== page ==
Rick Farris: Faces of the U.S. Fish and Wildlife Service

In March 2018, Rick Farris, wildlife biologist and section 7 coordinator for the U.S. Fish and Wildlife Service in Ventura, Calif. will retire after two decades with the agency.  We asked Rick to share a few memories of his time with the Service and his advice for future generations of conservationists.

What role do you serve with the agency?

I primarily manage the Ventura office’s program for Interagency Cooperation, or Section 7 Section 7
Section 7 Consultation The Endangered Species Act (ESA) directs all Federal agencies to work to conserve endangered and threatened species and to use their authorities to further the purposes of the Act. Section 7 of the Act, called "Interagency Cooperation," is the mechanism by which Federal agencies ensure the actions they take, including those they fund or authorize, do not jeopardize the existence of any listed species.

Learn more about Section 7
of the Endangered Species Act.  It’s basically a requirement for federal agencies to first use their authorities to further the conservation of listed species, and second to ensure that their actions don’t jeopardize listed species or destroy or adversely modify critical habitat.

I’m also responsible for coordinating with the U.S. Army Corps of Engineers in our area on its implementation of section 404 of the Clean Water Act.  My role is to act as a bridge between their regulations and ours for section 7, and to help our staff understand that relationship.

What are some of your most memorable moments in the field?

While working for the Service, I was assigned to work on the Tejon Ranch habitat conservation plan.  The ranch is 272,000 acres and the largest single private landholding in California.  Visiting the landscape was like traveling back in time and seeing what parts of California must have looked like 300 years ago.  The diversity of habitats and the near undisturbed nature of the landscape was incredible.  During one of my visits, we had reached a hill overlooking the Antelope Valley. It was raptor migration season and we could see “kettles” of hawks, falcons, and eagles soaring wherever there was a good updraft.  They would ride the thermal to a great height, then glide to the next one and repeat the process, covering huge distances with little effort.  Seeing hundreds of raptors soaring together in these swirling clouds was one of those moments that reminded me that what I was working for was worthwhile.

What are the most difficult and rewarding aspects of your job?

One of the most difficult things in this job is convincing people that conservation is worthwhile; that it’s an effort to protect something we should all cherish.  I wish I could make people experience the deep emotional connection I feel with plants and wildlife, clean water and air, and open spaces.  I can’t imagine a life worth living without a diverse natural world.

I value my time working with others in the office more than anything.  I’ve always had excellent mentors and I’ve wanted to be the same for other people.  There’s a great sense of accomplishment when you can explain a difficult concept and have someone understand it and take it with them.On a more personal level, I’m proud of an effort I made to learn American Sign Language after we hired a biologist who had been deaf since birth.  He was an intelligent, funny, personable individual and I wanted to be able to communicate with him directly rather than writing notes.  So, my wife and I decided to study ASL together.  I eventually developed a 500+ sign vocabulary and was able to chat with him quite comfortably.  He even asked me to serve as his interpreter in a couple of situations.  I’ve since forgotten most of what I learned, but I still recall learning how important it is to be able to communicate on another person’s terms.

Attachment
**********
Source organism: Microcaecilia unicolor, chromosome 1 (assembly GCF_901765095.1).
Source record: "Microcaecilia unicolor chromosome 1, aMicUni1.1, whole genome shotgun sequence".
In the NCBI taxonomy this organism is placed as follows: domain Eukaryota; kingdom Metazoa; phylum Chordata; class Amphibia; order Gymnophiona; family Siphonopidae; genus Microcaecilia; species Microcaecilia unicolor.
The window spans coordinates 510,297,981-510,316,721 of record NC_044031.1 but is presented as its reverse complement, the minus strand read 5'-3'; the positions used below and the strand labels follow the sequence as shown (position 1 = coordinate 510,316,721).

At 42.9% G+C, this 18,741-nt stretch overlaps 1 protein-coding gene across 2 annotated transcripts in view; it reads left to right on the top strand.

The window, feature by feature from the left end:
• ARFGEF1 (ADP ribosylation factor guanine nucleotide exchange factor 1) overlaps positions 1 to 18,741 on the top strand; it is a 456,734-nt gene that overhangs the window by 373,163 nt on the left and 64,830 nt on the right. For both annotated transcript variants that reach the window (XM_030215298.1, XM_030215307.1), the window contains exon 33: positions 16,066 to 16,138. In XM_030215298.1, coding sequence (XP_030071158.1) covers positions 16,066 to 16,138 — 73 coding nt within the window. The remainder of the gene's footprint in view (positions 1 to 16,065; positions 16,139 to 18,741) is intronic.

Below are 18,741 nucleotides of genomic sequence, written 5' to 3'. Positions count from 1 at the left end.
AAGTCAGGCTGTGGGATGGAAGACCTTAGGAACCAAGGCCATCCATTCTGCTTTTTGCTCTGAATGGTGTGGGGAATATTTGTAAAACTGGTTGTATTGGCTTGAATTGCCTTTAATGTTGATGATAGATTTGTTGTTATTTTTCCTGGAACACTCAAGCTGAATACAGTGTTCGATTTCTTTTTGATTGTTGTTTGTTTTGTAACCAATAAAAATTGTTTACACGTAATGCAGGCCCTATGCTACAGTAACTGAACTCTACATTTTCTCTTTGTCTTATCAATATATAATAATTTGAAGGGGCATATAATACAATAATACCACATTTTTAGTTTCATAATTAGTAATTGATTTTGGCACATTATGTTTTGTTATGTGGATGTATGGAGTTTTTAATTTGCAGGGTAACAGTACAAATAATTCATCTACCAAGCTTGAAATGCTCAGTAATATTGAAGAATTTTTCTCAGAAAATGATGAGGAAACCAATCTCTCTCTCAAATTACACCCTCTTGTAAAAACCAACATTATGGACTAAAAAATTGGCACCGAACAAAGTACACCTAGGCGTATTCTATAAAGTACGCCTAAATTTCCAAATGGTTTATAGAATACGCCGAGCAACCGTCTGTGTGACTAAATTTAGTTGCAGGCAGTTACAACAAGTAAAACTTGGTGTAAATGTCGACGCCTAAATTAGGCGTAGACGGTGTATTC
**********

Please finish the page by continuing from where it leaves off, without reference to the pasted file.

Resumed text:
What advice would you give biologists who are just starting their careers with the U.S. Fish and Wildlife Service?

Stick with it.  No one else is going to do your job as well as you, and no one cares more than you.  At some point, I came to realize that if someone with less concern for our natural world was doing my job they wouldn’t bother to notice something extraordinary, like a mass migration of songbirds, or habitats worthy of preserving when possible, like Tejon Ranch.  You are the ones who care the most or else you wouldn’t have dedicated your careers to conservation.  You are the best ones to carry out the Service’s mission.

You have some special artistic talents, how did you become in involved in woodworking?

I took an interesting path to learning woodworking. I studied classical guitar for five or six years before I realized it would take more time than I had to become as good a guitarist as I would like.  I decided that if I couldn’t play very well, maybe I could make guitars.  The skills required to be a luthier have a foundation in all kinds of other woodworking techniques, so I realized I needed to start small and learn how to use the tools and learn the properties of wood before I could try anything as complex as building a musical instrument.

What do plan/hope to do during your retirement?

I hope to learn to build musical instruments and enjoy life with my wonderful wife who will retire in June after almost 30 years as a biology professor.  I also hope to use what I’ve learned to further conservation in some way, whether through activism or volunteering with conservation organizations.

Wildlife biologist and section 7 coordinator Rick Farris banding a grosbeak out of a mist net at a site in San Bernardino County, California in 1981. Rick Farris will retire in March 2018 after two decades with the agency.

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